1. Direct payment of reparations to survivors of the 1921 Tulsa race riot;
  2. Direct payment of reparations to descendants of the survivors of the Tulsa race riot;
  3. A scholarship fund available to students affected by the Tulsa race riot;
  4. Establishment of an economic development enterprise zone in the historic area of the Greenwood district; and
  5. A memorial for the reburial of the remains of the victims of the Tulsa race riot.[170]

Post-commission actions[edit]

Search for mass graves[edit]

The Tulsa Race Massacre Commission arranged for archaeological, non-invasive ground surveys of Newblock Park, Oaklawn Cemetery, and Booker T. Washington Cemetery, which were identified as possible locations for mass graves of black victims of the violence. Oral histories, other sources and timing suggested that whites would have buried blacks at the first two locations; black people were said to have buried black victims at the third location after the riot was over. The people who were buried at Washington Cemetery, which is reserved for black people, were probably thought to be those victims who had died of their wounds after the riot had ended, since it was the most distant suspected burial location from downtown.

Investigations of the three potential mass grave sites were performed in 1997 and 1998. Even though the total area of all three of these locations could not be surveyed, preliminary data suggested that they contained no mass graves. In 1999, an eyewitness who had seen whites burying black victims at Oaklawn Cemetery was found. A team investigated the potential area with more equipment. In the end, searches for mass graves were made with the aid of technology that included ground-penetrating radar, followed by core sampling.[171] The experts' report, presented to the Commission in December 2000, could not substantiate claims of mass graves in Oaklawn Cemetery, Washington Cemetery, or Newblock Park.[171] A promising spot in Washington Cemetery had turned out to be a layer of clay, and another promising spot in Newblock Park had turned out to be an old basement.[171] The suggestion that the bodies had been burned in the city incinerator was also considered unfeasible and discounted, given the incinerator's capacity and logistical considerations.[171]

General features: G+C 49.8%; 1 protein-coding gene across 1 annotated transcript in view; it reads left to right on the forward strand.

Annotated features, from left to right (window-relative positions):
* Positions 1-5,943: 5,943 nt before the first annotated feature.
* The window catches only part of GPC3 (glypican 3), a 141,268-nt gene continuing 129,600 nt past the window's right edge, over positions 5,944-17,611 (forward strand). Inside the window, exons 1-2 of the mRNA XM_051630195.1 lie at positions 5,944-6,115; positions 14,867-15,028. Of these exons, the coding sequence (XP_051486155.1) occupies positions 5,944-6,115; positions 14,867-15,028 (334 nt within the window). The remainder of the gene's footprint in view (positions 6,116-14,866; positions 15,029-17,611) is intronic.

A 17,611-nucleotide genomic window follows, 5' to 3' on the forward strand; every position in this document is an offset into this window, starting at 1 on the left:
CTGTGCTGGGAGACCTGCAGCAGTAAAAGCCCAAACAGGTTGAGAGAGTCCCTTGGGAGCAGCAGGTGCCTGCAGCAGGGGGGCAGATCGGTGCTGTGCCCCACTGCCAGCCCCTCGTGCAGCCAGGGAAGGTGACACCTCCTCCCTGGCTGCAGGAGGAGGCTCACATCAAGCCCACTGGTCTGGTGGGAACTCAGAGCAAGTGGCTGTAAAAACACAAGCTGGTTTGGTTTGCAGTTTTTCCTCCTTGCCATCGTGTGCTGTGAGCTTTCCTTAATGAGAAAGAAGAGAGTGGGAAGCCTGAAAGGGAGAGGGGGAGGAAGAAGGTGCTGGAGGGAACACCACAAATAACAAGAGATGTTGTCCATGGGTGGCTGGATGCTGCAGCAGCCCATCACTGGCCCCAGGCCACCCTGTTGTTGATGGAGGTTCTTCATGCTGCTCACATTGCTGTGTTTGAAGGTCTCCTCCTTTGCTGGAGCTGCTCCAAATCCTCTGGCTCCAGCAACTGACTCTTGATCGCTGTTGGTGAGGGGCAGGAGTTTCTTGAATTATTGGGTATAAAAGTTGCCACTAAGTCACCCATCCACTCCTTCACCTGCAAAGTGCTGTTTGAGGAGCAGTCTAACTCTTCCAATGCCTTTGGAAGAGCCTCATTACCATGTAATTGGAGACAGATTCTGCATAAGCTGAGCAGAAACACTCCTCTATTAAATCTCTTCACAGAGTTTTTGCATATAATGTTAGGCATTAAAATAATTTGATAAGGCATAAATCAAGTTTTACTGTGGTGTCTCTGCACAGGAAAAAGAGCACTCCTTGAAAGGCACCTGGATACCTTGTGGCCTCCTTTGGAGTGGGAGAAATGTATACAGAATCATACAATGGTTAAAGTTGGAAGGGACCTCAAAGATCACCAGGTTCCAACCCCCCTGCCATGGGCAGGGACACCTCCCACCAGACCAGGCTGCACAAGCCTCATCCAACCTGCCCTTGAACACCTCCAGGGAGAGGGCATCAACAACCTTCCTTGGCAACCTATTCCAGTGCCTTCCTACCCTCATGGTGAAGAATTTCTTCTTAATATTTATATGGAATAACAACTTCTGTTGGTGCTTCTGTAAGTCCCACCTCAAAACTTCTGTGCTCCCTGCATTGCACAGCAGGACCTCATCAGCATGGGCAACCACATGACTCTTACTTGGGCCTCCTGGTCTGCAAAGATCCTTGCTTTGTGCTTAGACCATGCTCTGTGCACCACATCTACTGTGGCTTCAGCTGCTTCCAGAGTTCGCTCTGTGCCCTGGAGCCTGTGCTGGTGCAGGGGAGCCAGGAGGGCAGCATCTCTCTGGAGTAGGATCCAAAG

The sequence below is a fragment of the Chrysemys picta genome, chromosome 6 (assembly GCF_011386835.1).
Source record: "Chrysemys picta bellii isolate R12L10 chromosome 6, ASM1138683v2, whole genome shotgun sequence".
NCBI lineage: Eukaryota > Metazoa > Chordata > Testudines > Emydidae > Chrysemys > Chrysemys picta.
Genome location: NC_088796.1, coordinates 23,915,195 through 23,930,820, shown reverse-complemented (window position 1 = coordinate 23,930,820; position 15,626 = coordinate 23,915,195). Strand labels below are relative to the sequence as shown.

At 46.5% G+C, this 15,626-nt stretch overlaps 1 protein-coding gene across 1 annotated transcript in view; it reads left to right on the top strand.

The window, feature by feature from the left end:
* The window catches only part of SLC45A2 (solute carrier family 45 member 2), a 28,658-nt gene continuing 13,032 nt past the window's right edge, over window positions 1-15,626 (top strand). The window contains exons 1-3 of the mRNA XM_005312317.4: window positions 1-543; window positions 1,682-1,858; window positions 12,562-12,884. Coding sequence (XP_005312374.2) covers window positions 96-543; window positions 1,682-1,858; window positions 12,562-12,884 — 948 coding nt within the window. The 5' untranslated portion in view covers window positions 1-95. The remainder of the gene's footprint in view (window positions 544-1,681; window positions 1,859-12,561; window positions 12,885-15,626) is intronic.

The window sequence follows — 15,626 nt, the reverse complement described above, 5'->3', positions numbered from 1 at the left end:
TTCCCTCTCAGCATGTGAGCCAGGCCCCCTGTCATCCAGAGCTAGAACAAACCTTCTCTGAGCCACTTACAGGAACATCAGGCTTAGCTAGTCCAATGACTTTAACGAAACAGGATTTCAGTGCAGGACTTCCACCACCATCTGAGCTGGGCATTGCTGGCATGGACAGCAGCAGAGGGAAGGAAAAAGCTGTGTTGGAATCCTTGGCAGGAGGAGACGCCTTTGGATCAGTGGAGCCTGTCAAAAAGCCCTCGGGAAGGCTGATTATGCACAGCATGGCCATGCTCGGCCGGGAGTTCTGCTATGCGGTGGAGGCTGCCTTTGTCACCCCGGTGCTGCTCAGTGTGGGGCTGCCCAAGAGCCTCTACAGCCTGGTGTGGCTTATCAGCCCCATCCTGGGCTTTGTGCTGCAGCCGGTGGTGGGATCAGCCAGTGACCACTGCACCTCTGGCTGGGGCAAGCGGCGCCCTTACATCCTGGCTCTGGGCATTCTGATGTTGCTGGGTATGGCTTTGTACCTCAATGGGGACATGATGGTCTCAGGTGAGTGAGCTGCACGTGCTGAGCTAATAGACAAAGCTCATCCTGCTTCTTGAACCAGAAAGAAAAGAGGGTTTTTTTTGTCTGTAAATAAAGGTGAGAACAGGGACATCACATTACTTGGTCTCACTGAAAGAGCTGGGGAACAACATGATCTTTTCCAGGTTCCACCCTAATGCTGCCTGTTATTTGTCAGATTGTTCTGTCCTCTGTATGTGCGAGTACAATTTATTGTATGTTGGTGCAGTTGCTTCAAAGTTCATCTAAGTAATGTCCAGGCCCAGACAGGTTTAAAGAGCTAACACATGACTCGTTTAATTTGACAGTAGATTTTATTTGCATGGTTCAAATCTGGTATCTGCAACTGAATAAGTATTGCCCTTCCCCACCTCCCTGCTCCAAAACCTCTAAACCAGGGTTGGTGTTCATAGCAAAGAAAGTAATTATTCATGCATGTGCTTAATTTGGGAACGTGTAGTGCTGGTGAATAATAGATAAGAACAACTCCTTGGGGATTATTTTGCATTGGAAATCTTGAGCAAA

In preparation for the 100th anniversary of the massacre, state archaeologists, using ground-penetrating radar, probed Oaklawn Cemetery for "long-rumored" mass graves.[172] Mayor G. T. Bynum calls it "a murder investigation".[173] After input from the public, officials from the Oklahoma Archeological Survey used three subsurface scanning techniques to survey Newblock Park, Oaklawn Cemetery, and an area known as The Canes along the Arkansas River.[174] The Oklahoma Archeological Survey subsequently announced that they were discontinuing search efforts at Newblock Park after not finding any evidence of graves.[175] On December 17, 2019, the team of forensic archaeologists announced that they had found anomalies consistent with that of human-dug pits beneath the ground at Oaklawn Cemetery and the ground where the Interstate 244 bridge crosses the Arkansas River. They announced that the anomalies are likely candidates for mass graves, but further radar surveys and physical excavations of the sites are needed.[176] Researchers secured permission to perform "limited excavations" from the city and as a result, they will be able to determine what the contents of these sites are, beginning in April 2020, and while they do not expect to dig up any human remains, they asserted that if they find any human remains in the course of their excavations, they will treat them with the proper respect.[177] An initial dig at a suspected area of the Oaklawn Cemetery in July 2020 found no human remains.[178]